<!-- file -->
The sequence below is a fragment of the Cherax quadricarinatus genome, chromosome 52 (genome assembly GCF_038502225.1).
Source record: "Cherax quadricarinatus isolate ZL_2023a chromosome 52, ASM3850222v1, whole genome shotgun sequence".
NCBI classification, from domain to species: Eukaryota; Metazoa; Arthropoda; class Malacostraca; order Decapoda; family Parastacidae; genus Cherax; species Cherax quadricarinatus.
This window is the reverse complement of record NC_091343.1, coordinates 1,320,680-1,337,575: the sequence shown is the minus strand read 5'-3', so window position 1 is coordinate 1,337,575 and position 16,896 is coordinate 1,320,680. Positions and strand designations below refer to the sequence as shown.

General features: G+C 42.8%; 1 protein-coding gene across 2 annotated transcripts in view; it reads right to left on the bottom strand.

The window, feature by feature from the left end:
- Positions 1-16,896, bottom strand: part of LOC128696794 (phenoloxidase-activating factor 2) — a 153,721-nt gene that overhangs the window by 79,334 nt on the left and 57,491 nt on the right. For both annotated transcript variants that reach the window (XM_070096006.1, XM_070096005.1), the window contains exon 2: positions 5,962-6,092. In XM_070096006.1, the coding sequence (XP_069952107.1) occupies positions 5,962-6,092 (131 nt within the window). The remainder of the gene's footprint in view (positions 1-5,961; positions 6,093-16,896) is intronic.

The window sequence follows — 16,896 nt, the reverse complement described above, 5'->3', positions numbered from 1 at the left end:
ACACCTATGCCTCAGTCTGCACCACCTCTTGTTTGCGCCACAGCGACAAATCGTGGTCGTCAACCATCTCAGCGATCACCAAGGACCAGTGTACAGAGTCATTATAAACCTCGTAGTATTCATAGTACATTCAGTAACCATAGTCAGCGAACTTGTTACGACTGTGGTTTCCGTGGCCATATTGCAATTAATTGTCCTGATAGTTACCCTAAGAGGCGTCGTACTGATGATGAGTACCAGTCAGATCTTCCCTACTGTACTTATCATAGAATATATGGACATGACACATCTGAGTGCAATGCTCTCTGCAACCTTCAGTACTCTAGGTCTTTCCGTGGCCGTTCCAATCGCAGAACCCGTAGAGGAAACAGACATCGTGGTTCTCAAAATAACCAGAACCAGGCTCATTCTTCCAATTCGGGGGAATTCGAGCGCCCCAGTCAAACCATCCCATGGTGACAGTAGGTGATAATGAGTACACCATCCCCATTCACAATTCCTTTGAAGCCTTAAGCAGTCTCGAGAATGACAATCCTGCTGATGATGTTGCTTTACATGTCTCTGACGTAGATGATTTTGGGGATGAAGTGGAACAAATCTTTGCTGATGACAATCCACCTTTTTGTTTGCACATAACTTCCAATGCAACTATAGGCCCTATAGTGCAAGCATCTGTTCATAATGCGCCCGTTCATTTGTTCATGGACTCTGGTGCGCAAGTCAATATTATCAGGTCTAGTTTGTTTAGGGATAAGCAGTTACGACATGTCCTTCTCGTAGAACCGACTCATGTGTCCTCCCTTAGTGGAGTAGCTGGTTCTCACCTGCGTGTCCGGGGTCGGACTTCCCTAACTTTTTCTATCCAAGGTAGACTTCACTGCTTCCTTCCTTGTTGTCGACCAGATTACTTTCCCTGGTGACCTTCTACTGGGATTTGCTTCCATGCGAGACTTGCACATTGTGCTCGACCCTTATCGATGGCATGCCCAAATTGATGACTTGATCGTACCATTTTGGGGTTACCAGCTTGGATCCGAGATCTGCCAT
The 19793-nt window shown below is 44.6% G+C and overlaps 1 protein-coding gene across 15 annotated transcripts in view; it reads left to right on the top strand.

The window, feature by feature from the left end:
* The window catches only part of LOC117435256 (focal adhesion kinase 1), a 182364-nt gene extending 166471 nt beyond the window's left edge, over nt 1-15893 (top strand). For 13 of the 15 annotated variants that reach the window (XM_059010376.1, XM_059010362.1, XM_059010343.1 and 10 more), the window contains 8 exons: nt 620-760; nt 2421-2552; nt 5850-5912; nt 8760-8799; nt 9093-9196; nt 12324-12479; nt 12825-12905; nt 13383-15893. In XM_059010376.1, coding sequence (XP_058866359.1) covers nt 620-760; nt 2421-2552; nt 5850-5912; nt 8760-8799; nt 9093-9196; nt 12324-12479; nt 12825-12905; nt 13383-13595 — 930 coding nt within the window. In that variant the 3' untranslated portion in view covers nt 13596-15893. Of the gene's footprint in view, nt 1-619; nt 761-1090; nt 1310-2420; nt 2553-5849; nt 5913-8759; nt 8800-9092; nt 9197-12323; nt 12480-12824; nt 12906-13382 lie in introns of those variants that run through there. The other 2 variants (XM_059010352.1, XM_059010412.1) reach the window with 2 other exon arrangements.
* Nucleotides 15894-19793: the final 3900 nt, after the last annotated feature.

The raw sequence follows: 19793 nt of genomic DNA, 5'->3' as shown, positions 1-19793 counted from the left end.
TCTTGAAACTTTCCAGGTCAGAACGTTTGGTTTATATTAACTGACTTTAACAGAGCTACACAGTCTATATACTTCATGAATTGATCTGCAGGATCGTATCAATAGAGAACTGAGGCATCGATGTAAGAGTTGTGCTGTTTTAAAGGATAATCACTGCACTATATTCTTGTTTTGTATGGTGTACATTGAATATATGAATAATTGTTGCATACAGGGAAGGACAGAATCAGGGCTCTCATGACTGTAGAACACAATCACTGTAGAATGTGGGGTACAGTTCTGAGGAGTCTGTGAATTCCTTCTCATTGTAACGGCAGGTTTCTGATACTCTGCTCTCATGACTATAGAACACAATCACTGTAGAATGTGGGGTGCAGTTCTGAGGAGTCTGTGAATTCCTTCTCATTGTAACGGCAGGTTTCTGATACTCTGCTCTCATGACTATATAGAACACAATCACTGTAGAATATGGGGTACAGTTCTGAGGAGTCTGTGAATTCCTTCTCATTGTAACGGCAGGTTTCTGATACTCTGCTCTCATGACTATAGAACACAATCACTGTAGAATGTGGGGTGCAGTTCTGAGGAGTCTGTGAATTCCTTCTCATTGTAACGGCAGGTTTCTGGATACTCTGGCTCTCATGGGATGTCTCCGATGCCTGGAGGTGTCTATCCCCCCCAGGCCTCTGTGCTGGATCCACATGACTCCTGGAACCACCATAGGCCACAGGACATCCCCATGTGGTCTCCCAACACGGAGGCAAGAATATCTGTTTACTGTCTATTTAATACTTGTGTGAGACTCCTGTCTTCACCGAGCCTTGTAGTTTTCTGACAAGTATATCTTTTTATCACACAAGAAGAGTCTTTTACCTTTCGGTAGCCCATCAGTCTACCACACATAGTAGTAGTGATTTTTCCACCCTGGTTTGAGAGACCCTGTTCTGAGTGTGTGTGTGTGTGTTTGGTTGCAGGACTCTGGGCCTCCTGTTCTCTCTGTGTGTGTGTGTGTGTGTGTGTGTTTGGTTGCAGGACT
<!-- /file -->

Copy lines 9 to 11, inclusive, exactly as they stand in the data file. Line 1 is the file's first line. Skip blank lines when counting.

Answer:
ACACCTATGCCTCAGTCTGCACCACCTCTTGTTTGCGCCACAGCGACAAATCGTGGTCGTCAACCATCTCAGCGATCACCAAGGACCAGTGTACAGAGTCATTATAAACCTCGTAGTATTCATAGTACATTCAGTAACCATAGTCAGCGAACTTGTTACGACTGTGGTTTCCGTGGCCATATTGCAATTAATTGTCCTGATAGTTACCCTAAGAGGCGTCGTACTGATGATGAGTACCAGTCAGATCTTCCCTACTGTACTTATCATAGAATATATGGACATGACACATCTGAGTGCAATGCTCTCTGCAACCTTCAGTACTCTAGGTCTTTCCGTGGCCGTTCCAATCGCAGAACCCGTAGAGGAAACAGACATCGTGGTTCTCAAAATAACCAGAACCAGGCTCATTCTTCCAATTCGGGGGAATTCGAGCGCCCCAGTCAAACCATCCCATGGTGACAGTAGGTGATAATGAGTACACCATCCCCATTCACAATTCCTTTGAAGCCTTAAGCAGTCTCGAGAATGACAATCCTGCTGATGATGTTGCTTTACATGTCTCTGACGTAGATGATTTTGGGGATGAAGTGGAACAAATCTTTGCTGATGACAATCCACCTTTTTGTTTGCACATAACTTCCAATGCAACTATAGGCCCTATAGTGCAAGCATCTGTTCATAATGCGCCCGTTCATTTGTTCATGGACTCTGGTGCGCAAGTCAATATTATCAGGTCTAGTTTGTTTAGGGATAAGCAGTTACGACATGTCCTTCTCGTAGAACCGACTCATGTGTCCTCCCTTAGTGGAGTAGCTGGTTCTCACCTGCGTGTCCGGGGTCGGACTTCCCTAACTTTTTCTATCCAAGGTAGACTTCACTGCTTCCTTCCTTGTTGTCGACCAGATTACTTTCCCTGGTGACCTTCTACTGGGATTTGCTTCCATGCGAGACTTGCACATTGTGCTCGACCCTTATCGATGGCATGCCCAAATTGATGACTTGATCGTACCATTTTGGGGTTACCAGCTTGGATCCGAGATCTGCCAT
The 19793-nt window shown below is 44.6% G+C and overlaps 1 protein-coding gene across 15 annotated transcripts in view; it reads left to right on the top strand.

The window, feature by feature from the left end: